With “global warming” getting socked following an ice-stuck Russian ship with “warming” followers aboard during summertime in the Antarctic along with record cold over most of the U.S. last week plus Southern California getting another round of earthquake perils stories, media are turning to another periodic nature-triggered standby: drought, with a lengthy New York Times feature as a prime example, notes Grumpy Editor.
The N.Y. Times story focuses on the 1,450-mile Colorado River “being sapped by 14 years of drought nearly unrivaled in 1,250 years.”
(One wonders who was measuring the river flow going back to 728 years before Columbus discovered America.)
N.Y. Times writer Michael Wines relates “many experts believe the current drought is only the harbinger of a new, drier era in which the Colorado’s flow will be substantially and permanently diminished.”
(The Colorado River depends mainly on Rocky Mountains snow melt. Precipitation varies from year to year, as any meteorologist will explain. Thus, a period of low measurement could be followed by an above-average or a record-breaking tally.)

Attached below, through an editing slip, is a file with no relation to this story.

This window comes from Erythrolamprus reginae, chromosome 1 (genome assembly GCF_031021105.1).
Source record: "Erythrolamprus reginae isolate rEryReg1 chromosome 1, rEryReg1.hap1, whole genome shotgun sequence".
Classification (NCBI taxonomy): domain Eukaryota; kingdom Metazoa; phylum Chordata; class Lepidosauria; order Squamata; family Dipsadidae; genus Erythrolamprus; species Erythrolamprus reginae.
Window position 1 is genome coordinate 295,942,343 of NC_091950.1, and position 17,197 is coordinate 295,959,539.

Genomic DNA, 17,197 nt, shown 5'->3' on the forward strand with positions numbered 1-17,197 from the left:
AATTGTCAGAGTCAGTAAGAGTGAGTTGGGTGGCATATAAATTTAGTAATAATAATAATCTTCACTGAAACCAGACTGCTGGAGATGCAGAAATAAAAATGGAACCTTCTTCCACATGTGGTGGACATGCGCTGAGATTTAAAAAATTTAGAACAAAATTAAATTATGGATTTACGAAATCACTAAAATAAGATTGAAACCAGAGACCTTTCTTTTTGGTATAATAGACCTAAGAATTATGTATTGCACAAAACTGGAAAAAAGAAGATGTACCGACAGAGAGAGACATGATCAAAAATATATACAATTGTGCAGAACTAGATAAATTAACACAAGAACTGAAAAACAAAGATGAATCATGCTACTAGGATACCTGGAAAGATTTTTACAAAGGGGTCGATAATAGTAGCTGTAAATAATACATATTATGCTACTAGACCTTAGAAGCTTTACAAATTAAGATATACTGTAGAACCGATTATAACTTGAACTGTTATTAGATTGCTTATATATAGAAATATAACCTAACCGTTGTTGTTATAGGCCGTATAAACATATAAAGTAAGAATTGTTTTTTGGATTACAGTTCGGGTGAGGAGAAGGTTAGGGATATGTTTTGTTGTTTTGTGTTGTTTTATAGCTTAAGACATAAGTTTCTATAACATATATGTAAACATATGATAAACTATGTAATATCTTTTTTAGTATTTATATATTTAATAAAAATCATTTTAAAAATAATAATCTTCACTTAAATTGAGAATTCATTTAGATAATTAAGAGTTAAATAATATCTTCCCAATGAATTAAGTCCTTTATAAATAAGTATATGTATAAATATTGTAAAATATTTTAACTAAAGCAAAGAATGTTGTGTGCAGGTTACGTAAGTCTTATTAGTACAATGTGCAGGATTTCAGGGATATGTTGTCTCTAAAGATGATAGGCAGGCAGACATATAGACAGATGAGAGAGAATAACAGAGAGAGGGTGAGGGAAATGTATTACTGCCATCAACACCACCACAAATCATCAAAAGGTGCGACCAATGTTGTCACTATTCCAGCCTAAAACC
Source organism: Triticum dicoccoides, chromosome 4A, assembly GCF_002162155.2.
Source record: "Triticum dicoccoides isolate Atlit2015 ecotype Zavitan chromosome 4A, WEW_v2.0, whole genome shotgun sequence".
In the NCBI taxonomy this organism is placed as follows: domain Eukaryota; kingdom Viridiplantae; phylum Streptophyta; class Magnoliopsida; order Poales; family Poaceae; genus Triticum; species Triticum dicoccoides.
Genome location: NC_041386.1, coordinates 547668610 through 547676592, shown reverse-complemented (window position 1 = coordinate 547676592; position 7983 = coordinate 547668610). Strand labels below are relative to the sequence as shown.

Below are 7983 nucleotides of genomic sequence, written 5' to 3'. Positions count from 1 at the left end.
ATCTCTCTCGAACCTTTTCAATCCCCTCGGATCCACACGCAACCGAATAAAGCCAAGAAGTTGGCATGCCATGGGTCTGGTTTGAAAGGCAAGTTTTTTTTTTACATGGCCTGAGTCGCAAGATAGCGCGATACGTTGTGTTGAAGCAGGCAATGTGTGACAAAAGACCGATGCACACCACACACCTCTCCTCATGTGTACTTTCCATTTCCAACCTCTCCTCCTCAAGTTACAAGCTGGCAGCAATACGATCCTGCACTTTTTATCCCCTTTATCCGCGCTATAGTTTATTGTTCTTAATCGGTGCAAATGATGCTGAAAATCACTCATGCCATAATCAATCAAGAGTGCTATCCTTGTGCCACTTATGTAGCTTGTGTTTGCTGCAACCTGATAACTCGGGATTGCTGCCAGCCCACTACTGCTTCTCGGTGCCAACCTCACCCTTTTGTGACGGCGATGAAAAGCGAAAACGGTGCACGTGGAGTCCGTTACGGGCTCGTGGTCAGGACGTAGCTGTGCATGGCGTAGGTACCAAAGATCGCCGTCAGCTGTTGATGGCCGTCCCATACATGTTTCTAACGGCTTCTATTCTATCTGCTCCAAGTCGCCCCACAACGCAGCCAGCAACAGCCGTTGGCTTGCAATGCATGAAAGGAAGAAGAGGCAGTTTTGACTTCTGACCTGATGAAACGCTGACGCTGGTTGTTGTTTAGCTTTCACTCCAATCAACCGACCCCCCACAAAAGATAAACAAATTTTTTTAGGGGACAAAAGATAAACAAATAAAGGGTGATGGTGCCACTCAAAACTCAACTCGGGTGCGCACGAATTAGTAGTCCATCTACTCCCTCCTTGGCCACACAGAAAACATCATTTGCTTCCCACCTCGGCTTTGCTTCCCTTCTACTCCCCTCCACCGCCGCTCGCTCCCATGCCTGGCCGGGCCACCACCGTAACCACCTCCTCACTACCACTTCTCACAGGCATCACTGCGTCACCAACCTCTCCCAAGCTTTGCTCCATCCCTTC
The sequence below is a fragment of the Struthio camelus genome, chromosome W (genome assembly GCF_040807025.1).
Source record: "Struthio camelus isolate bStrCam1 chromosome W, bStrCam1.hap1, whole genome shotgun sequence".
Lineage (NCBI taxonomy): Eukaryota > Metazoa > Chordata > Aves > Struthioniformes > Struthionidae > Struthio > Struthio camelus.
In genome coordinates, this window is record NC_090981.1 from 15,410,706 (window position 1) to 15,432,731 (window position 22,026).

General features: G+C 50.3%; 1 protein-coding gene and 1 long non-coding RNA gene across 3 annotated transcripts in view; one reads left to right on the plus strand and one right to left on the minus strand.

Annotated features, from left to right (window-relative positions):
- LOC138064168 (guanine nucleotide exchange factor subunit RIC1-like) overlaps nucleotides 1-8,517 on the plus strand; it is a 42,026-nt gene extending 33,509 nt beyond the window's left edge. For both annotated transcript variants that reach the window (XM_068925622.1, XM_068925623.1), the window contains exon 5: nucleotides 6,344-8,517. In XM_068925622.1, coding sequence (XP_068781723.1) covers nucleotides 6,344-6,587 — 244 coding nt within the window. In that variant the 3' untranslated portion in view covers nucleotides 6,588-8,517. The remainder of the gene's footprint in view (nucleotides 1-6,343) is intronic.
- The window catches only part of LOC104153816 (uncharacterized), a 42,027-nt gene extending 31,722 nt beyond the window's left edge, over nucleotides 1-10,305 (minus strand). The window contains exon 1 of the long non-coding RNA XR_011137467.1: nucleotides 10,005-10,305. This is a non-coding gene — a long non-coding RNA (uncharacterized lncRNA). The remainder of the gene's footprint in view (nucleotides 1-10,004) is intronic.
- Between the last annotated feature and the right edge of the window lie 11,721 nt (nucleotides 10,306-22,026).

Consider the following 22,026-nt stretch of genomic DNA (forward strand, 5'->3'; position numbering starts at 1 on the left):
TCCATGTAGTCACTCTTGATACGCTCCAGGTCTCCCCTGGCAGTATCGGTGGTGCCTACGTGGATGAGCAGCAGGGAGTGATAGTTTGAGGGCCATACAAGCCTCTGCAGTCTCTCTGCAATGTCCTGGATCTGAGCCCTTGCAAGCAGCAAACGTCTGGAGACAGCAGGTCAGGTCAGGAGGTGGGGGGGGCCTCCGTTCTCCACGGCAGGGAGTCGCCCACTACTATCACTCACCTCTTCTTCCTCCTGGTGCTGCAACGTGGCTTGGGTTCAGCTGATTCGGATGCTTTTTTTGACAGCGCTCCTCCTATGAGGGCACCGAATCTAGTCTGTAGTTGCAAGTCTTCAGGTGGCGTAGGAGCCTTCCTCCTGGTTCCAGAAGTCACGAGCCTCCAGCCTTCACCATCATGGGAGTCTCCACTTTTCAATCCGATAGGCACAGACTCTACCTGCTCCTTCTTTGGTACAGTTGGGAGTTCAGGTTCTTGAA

Most interesting in the N.Y. Times piece is that while citing the Colorado River provides water to Utah, New Mexico, Colorado, Wyoming, Arizona, Nevada and California --- and that drought-linked possible rationing lies ahead --- a vital missing word in the article is Mexico.
Mexico siphons 1.5 million acre-feet out of the 16.5 million acre-feet per year from the Colorado River and Lake Mead, stemming from appropriations in a 1944 treaty. That’s five times the allotment of a skimpy 300,000 acre-feet annually for the whole state of Nevada, not just Las Vegas as reported by some media.
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